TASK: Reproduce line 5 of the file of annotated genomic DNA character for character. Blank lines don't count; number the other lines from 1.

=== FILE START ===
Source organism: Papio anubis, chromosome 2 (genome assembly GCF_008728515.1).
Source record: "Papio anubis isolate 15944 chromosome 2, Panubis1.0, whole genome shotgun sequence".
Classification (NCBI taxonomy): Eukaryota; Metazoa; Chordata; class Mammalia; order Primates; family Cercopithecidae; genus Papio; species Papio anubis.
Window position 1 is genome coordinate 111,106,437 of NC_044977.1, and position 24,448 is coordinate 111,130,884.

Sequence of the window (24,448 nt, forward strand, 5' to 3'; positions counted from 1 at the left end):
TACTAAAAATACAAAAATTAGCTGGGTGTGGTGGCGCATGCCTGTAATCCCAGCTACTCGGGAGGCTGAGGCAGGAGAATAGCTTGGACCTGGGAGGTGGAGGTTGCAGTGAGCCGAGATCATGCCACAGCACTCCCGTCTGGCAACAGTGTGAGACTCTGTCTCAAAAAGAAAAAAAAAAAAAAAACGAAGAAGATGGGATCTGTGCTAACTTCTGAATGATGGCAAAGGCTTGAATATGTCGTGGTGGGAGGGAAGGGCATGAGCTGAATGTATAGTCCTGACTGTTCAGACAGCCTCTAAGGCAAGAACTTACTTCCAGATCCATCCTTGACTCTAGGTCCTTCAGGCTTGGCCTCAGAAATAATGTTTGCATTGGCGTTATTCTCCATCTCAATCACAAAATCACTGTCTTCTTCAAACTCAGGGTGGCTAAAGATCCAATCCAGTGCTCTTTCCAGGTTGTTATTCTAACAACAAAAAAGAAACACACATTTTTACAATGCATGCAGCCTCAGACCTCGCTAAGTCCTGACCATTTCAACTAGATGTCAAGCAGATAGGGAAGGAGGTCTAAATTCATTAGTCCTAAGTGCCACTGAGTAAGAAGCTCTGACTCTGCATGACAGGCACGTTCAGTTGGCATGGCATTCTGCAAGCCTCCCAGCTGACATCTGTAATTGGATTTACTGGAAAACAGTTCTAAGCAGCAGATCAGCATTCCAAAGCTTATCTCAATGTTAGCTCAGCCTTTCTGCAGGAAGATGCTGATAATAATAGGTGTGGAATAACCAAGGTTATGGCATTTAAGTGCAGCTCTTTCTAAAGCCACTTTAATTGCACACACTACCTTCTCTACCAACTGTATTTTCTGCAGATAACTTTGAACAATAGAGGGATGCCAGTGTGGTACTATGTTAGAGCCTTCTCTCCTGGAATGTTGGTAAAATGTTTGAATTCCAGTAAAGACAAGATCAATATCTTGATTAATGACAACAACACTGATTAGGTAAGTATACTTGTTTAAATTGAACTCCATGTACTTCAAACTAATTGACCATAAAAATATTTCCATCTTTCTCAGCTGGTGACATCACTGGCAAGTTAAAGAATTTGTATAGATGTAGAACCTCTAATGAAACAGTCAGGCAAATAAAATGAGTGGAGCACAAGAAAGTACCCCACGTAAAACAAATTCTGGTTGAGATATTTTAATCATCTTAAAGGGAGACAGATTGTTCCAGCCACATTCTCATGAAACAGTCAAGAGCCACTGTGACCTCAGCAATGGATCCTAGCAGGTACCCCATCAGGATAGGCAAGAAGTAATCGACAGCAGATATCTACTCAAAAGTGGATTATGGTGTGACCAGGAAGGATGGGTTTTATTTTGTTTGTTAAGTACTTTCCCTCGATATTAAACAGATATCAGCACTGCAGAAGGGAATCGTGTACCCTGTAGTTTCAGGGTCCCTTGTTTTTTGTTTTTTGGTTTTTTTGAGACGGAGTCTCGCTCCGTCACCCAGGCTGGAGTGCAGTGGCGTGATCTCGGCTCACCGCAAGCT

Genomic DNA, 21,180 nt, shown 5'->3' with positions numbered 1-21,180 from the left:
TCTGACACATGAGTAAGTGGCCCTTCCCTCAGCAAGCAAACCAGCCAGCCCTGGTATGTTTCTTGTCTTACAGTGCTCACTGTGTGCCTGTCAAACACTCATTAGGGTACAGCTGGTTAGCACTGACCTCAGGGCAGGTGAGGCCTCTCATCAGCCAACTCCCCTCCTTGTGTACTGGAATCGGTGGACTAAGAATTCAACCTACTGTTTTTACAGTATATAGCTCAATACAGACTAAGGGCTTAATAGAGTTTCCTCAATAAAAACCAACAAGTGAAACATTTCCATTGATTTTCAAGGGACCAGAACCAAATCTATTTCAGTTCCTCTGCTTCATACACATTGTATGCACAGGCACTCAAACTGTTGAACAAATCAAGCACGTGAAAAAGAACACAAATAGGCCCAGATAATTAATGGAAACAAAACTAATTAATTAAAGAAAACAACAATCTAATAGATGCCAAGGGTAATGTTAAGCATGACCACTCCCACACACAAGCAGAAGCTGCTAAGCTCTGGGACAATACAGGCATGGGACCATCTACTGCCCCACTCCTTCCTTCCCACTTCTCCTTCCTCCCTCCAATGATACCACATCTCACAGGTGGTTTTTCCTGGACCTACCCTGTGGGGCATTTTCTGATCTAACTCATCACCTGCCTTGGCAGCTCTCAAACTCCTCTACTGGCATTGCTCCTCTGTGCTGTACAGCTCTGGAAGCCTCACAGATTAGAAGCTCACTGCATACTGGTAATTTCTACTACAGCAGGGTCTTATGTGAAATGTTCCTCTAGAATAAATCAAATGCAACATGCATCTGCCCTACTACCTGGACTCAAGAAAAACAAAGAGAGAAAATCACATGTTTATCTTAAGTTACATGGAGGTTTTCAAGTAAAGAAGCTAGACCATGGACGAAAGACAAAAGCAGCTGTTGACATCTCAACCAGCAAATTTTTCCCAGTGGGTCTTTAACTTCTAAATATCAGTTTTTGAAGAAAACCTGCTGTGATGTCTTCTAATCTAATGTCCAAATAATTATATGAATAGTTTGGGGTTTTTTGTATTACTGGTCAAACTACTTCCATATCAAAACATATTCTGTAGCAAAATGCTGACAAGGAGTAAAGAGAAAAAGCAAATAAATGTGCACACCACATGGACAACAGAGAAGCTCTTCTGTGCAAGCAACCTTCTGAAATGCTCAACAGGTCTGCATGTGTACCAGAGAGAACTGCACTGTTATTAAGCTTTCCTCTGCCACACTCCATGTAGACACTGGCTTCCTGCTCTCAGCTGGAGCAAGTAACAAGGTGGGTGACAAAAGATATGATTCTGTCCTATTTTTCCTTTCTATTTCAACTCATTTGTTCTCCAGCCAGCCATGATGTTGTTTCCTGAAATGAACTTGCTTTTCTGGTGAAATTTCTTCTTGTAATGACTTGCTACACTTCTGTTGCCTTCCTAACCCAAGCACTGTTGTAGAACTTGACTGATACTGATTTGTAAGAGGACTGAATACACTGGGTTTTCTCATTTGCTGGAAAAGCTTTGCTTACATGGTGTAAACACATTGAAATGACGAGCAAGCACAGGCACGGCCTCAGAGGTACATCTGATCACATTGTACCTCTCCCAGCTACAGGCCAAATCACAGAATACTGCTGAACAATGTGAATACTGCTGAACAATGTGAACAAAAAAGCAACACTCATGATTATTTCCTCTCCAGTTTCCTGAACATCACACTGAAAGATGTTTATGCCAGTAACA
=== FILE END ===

Sequence of the window (24,448 nt, forward strand, 5' to 3'; positions counted from 1 at the left end):